The first group includes contemporary dancer Anthony Burrell, ballroom dancer Gissel Peacock, and a “cautiously optimistic” Lauren Froderman. She really likes the routine, so hopes others will as well. The group does a contemporary routine which has two pairs dancing side-by-side, but ironically enough the ballroom dancer is the one left out and dancing alone in the beginning. Mary found it inspiring with a lot of passion that felt organic to her. Adam loves this group, and Nigel tells them all they are in his favorites group. They all move on, then celebrate in the pool.

The next group brings tap dancer Melinda Sullivan, contemporary dancers Marko Jemma and Arielle Coker and Robert Raldon, hip hop dancer Chris Cole, and African dancer Kadeeja Nicholas. Chris and Kadeeja don’t get along with each and have clashing styles. He thought they weren’t going to have a leader, but complains Kadeeja kept insisting on putting herself in that spot. She came up with an idea he thinks is very “8-year-old,” and she thinks she won, since the idea got in there anyway. Melinda is worried and just wants to get done so they can go to bed, yet they’re the last ones up working at 3:30 AM. Kadeeja thinks if people don’t zip it and just get the dance done, they’ll be welcoming everybody else in at breakfast.

Indeed, the group goes on to get no sleep, then step in front of the judges to perform. It’s a jazzy type of song and you can see the obvious heavy African dance influence. Adam tells the group it was uneventful choreography and didn’t highlight their strengths. Mary wasn’t inspired and found it just okay. ‘Lil C tells Chris he’s not a fan. Nigel felt Melinda was the only one that understood the music, and she definitely was shining to him. When it comes to a judgement, Kadeeja gets through, and Chris barely squeaks through, although Adam thinks he’s still a season away from where he needs to be. The rest of the group gets through as well, and they join the others in the pool.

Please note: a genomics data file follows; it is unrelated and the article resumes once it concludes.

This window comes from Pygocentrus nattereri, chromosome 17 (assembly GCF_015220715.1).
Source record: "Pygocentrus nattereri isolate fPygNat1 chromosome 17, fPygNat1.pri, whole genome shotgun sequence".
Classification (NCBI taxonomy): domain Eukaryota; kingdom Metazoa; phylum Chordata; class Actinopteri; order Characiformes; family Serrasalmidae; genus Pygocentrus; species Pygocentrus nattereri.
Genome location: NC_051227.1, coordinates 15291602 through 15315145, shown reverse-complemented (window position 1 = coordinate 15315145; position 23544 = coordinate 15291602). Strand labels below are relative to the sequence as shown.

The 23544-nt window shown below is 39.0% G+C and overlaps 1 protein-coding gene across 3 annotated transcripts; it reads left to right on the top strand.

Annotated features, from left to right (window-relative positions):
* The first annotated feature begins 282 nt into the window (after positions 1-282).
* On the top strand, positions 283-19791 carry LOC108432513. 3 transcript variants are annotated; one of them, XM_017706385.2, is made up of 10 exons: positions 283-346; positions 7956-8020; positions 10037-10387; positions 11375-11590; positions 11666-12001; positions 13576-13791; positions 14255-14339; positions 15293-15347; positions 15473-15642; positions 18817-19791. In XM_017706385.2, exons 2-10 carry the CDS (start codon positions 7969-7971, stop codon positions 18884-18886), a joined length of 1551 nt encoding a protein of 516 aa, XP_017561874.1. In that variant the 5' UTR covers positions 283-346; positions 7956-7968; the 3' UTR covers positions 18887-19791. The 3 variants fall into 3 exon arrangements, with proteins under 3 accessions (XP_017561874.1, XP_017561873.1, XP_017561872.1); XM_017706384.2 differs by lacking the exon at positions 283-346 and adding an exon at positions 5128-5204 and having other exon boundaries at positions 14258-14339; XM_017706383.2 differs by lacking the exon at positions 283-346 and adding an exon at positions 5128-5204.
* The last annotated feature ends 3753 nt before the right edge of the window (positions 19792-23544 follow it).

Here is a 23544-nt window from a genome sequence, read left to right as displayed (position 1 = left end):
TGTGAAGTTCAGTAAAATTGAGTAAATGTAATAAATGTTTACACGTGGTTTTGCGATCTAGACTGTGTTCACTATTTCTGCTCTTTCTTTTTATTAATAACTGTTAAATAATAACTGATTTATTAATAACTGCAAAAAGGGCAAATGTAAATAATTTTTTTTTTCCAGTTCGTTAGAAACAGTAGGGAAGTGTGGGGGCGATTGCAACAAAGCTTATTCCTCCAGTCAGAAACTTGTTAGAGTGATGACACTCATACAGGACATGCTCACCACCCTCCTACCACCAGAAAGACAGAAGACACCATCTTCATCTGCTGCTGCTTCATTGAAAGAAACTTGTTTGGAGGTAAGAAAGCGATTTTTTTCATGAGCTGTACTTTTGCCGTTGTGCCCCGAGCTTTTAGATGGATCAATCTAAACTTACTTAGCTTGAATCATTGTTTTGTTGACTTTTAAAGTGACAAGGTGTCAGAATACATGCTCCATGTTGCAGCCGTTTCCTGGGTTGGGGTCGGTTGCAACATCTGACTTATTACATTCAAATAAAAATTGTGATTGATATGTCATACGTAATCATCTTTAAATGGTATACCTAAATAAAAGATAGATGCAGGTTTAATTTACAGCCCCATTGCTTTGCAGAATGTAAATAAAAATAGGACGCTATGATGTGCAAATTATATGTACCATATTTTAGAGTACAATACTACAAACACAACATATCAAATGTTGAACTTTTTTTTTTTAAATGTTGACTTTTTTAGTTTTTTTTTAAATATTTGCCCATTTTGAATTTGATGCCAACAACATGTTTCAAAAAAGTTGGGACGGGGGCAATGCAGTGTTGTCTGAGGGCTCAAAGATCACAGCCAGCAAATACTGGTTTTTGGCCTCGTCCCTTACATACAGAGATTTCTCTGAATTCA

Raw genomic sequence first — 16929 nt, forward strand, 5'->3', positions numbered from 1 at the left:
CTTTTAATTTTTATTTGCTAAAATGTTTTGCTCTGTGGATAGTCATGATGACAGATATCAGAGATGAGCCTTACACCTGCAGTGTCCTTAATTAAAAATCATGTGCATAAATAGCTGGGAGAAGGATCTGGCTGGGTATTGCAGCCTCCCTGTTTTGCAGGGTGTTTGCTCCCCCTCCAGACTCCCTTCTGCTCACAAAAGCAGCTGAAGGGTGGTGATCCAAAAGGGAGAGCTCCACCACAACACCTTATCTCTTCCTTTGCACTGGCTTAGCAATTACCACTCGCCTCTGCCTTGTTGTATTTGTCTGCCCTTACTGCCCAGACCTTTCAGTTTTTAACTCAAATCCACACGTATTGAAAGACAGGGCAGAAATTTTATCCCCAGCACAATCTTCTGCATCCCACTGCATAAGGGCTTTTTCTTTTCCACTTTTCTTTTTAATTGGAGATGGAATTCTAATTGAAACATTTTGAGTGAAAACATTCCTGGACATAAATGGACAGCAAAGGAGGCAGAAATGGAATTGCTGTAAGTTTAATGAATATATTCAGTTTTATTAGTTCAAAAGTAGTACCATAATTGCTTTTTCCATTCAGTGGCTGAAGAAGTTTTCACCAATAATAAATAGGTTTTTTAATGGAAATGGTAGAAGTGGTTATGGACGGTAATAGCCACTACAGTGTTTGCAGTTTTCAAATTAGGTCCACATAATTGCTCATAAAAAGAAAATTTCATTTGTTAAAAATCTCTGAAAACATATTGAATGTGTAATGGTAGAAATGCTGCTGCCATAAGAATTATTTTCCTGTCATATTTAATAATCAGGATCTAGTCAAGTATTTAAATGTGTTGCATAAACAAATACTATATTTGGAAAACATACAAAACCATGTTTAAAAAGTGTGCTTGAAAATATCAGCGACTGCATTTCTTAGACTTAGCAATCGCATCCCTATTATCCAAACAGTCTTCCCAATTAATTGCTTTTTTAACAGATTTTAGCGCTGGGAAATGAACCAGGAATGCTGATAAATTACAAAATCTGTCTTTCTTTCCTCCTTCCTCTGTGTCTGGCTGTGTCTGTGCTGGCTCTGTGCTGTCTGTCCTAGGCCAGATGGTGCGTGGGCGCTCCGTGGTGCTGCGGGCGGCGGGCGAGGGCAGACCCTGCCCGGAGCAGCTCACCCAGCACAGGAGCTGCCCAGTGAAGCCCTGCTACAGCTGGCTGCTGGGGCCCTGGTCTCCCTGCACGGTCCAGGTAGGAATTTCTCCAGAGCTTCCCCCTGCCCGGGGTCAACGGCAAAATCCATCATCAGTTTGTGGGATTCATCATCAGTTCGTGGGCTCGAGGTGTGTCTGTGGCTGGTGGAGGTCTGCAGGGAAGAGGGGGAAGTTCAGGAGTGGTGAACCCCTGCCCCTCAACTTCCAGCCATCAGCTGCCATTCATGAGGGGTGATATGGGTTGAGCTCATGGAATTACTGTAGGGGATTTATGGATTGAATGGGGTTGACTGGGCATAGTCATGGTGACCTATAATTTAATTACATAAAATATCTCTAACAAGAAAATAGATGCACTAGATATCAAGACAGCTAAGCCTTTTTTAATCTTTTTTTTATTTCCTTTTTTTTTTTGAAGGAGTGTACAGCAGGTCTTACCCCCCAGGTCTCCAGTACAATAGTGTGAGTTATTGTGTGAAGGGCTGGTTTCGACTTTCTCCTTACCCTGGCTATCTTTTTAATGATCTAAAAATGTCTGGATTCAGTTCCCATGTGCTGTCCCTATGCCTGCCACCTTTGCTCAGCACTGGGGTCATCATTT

By noon, eight more have been cut, but thirty-four have made it through. There’s one group left, and it’s all judge favorites, contemporary dancers Lexie Conturci, Billy Bell, Adechike Torbert, Ryan Ramirez, and hip hop dancer Anthony Kidd. The judges are waiting to see a really strong group. It’s a song that oddly sounds like a striptease. I was expecting more, but it never came. It’s done. Adam tells the group it was a disaster of epic proportions. He wants to cut all of them just for making him watch it. Tyce says it should have been the best group, and Nigel calls it horrible and out and out crap. It’s not just about choreography, but also feeling the music, and he sings it a little, asking them where there heart was, looking so tight and constricted, and making it look ugly.

The judges are seen and overheard visibly arguing over who to keep and who to let go. Toni tells them none of them earned it right then, yet she’s been talked into keeping them. Nigel wants them to understand their disappointment, but wants them to know they’ve been given another chance, then tells them all, “Get off the stage.” They’re all distraught and relieved and know they let the judges down.